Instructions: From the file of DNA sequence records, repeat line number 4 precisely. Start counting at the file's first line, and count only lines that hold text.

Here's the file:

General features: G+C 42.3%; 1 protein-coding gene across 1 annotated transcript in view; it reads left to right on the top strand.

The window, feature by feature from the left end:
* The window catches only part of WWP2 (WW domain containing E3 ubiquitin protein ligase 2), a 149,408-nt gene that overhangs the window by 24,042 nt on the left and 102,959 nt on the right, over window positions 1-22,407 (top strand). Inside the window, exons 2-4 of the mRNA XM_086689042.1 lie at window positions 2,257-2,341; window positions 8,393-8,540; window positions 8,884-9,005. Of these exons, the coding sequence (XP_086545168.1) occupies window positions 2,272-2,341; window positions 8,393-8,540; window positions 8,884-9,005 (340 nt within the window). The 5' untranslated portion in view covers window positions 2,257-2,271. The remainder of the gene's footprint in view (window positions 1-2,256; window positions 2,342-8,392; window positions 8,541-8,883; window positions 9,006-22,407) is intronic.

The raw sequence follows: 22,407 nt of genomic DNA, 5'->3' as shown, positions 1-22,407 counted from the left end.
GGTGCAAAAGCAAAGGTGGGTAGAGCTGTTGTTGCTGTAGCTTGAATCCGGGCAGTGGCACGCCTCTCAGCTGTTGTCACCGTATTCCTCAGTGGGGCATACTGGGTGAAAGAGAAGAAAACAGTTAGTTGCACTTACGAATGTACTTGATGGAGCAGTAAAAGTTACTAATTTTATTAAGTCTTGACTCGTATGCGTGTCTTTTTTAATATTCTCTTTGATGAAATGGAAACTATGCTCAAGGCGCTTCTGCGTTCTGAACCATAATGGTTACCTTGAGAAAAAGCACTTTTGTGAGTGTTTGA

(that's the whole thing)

The raw sequence follows: 22,407 nt of genomic DNA, 5'->3' as shown, positions 1-22,407 counted from the left end.